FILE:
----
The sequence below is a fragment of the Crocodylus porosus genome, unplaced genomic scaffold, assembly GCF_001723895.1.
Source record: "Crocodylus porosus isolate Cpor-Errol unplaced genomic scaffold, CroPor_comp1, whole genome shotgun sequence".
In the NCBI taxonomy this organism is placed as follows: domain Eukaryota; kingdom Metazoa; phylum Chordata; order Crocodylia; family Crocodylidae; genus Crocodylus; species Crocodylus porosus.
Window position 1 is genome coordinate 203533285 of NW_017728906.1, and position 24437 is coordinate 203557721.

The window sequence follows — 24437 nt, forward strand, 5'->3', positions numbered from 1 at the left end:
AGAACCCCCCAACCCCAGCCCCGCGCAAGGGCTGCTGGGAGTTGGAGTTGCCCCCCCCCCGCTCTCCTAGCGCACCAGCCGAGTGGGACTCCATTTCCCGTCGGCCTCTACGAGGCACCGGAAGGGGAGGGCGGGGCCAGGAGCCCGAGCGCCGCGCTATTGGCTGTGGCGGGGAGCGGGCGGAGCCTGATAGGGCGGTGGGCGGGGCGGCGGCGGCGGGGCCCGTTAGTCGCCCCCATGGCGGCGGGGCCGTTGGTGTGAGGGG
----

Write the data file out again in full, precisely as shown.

The sequence below is a fragment of the Crocodylus porosus genome, unplaced genomic scaffold, assembly GCF_001723895.1.
Source record: "Crocodylus porosus isolate Cpor-Errol unplaced genomic scaffold, CroPor_comp1, whole genome shotgun sequence".
In the NCBI taxonomy this organism is placed as follows: domain Eukaryota; kingdom Metazoa; phylum Chordata; order Crocodylia; family Crocodylidae; genus Crocodylus; species Crocodylus porosus.
Window position 1 is genome coordinate 203533285 of NW_017728906.1, and position 24437 is coordinate 203557721.

The window sequence follows — 24437 nt, forward strand, 5'->3', positions numbered from 1 at the left end:
AGAACCCCCCAACCCCAGCCCCGCGCAAGGGCTGCTGGGAGTTGGAGTTGCCCCCCCCCCGCTCTCCTAGCGCACCAGCCGAGTGGGACTCCATTTCCCGTCGGCCTCTACGAGGCACCGGAAGGGGAGGGCGGGGCCAGGAGCCCGAGCGCCGCGCTATTGGCTGTGGCGGGGAGCGGGCGGAGCCTGATAGGGCGGTGGGCGGGGCGGCGGCGGCGGGGCCCGTTAGTCGCCCCCATGGCGGCGGGGCCGTTGGTGTGAGGGG